Just hot water, no dry cycle.
    I guess I'm just lucky? The K98 has a laminated stock and faired well, no separations.
     
  8. GunnyUSMC

    GunnyUSMC Member

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    I would say that you have been lucky. I see seven rifles. I've cleaned hundreds over the years. I've also repaired many stocks that others have messed up due to lack of knowledge.
    A dishwasher is a shortcut when it comes to cleaning. The problem is that shortcuts can cause problems. K98 stocks are not cheap any more. The days of $50 and $75 K98 stocks are gone. Today an original K98 stock will run you $250 plus. I wouldn't want to give people advise that could cost them money.
    I repaired a K98 stock once that had been put in a dishwasher. The stock was a laminated stock and it was feathering after the owner cleaned it. It was sent to me to save. I was kind and his mistake only cost him $100.
    But there is more then one way to skin a cat and even more ways to clean a stock. Some ways are just not smart.
     
  9. boom boom
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    boom boom Contributing Member

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    Unlike Gunny who has probably next to rcmodel, seen and done most things firearm related, I came at stock repair from furniture making, flooring, and restoration which I have done on and off for about 40 years. One thing that you learn is that inconsistent moisture levels in your wood introduces warpage, poor joint fit, future joint issues, and so forth.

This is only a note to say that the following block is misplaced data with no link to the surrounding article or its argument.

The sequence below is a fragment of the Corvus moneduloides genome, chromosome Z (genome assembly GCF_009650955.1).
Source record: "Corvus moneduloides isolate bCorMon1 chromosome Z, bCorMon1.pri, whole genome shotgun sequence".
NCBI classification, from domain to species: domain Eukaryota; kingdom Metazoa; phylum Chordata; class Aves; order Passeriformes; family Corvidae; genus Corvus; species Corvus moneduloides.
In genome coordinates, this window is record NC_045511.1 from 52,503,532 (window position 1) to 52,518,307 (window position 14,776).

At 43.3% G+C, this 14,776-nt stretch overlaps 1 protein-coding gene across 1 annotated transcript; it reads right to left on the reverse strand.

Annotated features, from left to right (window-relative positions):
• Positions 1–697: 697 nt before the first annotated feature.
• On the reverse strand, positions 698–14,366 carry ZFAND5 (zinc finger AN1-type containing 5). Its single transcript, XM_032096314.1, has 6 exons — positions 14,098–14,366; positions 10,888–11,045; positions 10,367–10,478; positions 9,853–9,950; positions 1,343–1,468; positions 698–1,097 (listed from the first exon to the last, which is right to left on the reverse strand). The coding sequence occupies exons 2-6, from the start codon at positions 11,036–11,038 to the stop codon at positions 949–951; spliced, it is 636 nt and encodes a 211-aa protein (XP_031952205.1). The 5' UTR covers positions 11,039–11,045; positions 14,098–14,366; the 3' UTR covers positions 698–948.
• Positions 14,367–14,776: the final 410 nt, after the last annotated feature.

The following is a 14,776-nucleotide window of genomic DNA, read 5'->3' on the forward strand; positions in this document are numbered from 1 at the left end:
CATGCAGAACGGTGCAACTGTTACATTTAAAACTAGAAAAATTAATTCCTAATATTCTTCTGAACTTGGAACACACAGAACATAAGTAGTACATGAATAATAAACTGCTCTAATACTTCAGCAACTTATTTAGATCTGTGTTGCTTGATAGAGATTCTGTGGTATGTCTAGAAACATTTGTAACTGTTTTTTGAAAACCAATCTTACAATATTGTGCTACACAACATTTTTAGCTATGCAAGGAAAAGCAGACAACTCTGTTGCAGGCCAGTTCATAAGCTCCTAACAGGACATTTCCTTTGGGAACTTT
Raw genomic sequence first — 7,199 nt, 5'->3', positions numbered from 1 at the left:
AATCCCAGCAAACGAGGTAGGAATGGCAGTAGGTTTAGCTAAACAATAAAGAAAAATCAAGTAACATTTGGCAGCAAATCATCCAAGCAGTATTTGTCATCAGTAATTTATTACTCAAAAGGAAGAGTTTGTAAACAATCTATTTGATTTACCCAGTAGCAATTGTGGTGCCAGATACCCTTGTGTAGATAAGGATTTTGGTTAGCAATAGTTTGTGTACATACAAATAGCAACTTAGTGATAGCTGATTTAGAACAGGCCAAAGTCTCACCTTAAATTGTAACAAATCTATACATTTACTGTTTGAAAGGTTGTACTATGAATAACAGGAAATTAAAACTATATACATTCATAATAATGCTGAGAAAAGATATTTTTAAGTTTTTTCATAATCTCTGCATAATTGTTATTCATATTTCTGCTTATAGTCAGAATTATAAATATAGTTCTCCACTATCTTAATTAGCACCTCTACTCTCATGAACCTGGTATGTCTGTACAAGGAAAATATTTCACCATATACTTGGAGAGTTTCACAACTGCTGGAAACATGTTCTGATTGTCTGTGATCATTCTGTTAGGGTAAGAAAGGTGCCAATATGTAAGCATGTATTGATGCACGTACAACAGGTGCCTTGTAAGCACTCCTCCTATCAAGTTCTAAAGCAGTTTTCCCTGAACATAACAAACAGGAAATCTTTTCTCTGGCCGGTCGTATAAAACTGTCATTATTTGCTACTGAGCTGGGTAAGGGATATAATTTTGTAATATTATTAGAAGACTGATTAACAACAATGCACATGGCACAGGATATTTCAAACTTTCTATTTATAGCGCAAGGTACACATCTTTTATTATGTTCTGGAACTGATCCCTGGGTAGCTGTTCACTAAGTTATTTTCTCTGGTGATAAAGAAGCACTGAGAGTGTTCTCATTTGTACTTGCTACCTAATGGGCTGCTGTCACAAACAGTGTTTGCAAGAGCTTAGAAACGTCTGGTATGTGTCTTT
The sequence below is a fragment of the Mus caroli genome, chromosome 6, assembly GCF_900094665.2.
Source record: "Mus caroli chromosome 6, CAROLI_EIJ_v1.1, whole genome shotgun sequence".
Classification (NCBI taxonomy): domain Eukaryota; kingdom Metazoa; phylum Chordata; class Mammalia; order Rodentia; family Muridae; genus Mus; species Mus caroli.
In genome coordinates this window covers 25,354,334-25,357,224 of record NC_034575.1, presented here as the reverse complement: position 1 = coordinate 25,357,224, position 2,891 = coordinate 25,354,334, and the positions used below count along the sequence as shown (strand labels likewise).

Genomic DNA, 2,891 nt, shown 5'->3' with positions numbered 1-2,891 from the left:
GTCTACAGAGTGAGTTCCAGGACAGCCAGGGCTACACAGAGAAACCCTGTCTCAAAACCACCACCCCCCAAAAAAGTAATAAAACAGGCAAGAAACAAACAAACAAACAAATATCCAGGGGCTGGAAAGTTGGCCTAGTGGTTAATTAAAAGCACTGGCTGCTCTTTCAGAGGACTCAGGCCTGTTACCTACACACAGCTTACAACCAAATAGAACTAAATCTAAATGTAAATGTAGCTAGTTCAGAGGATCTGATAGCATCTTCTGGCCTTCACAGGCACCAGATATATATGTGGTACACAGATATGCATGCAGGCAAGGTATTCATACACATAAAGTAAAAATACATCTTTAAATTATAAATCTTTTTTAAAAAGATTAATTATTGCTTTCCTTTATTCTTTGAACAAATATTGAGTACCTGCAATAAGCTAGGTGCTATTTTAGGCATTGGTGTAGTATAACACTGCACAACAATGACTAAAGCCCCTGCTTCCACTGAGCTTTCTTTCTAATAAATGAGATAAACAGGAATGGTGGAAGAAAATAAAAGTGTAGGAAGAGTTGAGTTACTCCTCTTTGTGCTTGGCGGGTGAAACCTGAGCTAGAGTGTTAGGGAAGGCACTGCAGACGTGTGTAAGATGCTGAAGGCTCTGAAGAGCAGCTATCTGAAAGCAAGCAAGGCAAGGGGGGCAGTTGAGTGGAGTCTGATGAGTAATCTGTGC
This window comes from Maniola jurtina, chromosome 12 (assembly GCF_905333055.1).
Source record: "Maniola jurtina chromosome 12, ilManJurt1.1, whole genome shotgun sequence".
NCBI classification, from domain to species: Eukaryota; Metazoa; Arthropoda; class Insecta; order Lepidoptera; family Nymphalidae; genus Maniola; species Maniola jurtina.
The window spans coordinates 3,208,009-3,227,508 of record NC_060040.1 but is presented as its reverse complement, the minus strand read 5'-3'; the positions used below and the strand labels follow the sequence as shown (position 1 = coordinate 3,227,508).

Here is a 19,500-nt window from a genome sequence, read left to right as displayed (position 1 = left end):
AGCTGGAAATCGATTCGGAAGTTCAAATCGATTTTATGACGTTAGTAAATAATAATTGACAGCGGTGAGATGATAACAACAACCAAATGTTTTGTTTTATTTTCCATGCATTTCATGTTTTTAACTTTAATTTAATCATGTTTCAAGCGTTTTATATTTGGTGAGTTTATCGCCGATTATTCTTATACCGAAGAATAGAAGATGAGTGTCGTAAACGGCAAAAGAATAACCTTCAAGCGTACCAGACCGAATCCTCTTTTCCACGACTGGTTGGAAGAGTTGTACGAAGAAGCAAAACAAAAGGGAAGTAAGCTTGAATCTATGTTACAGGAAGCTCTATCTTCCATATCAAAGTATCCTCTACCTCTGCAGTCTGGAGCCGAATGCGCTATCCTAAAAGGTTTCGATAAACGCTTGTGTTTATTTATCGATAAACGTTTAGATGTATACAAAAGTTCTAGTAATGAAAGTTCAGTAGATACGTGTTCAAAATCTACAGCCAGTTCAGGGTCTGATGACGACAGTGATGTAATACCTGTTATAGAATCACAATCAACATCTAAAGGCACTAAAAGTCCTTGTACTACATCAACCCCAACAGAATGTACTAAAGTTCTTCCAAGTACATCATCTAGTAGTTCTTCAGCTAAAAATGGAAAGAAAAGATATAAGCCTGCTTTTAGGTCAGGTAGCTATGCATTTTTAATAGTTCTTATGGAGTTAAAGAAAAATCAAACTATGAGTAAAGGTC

Rifles shoot their best when properly fitted to a stock and a surplus military rifle has usually been bedded by an armorer at least, so that it will shoot true to the sights with the issue load. Finishes are applied to the wood stocks to freeze their condition at the time of the finish application. Changing those conditions such as changing the stock moisture levels affects the fit of the stock to the metal just as if you put a wood box with dovetail joints into the dishwasher and expected it would not affect the dovetails. It can also be an issue to get consistency across the item on moisture levels. If you do use rigorous methods to clean a stock, then be prepared to possibly have to refit the barrelled action to the stock by finish inletting it all over again.

    Cosmolene was applied to the stocks as well as the metal to protect both from harmful changes. Oil finishes, more or less, duplicate that protective coating for the wood to keep it consistent on moisture levels but have the problem of drying out over time. Thus, cosmolene was used because even when dry, it dried to a hard waxlike substance that kept oxidation and stock deterioration from lack of stock oil application at a minimum.

    Using harsh chemicals such as oven cleaner, submersion, etc. will affect a stock more or less depending on a whole host of variables. Gentle mechanical cleaning (wiping, scraping with soft instruments, and so on) followed by a mild solvent or gentle heat generally does no harm to the stock nor the metal unless the stock is badly damaged or an antique. On light cleaning of wood, something like Murphy's Oil Soap or some of the Green degreasers can do pretty well.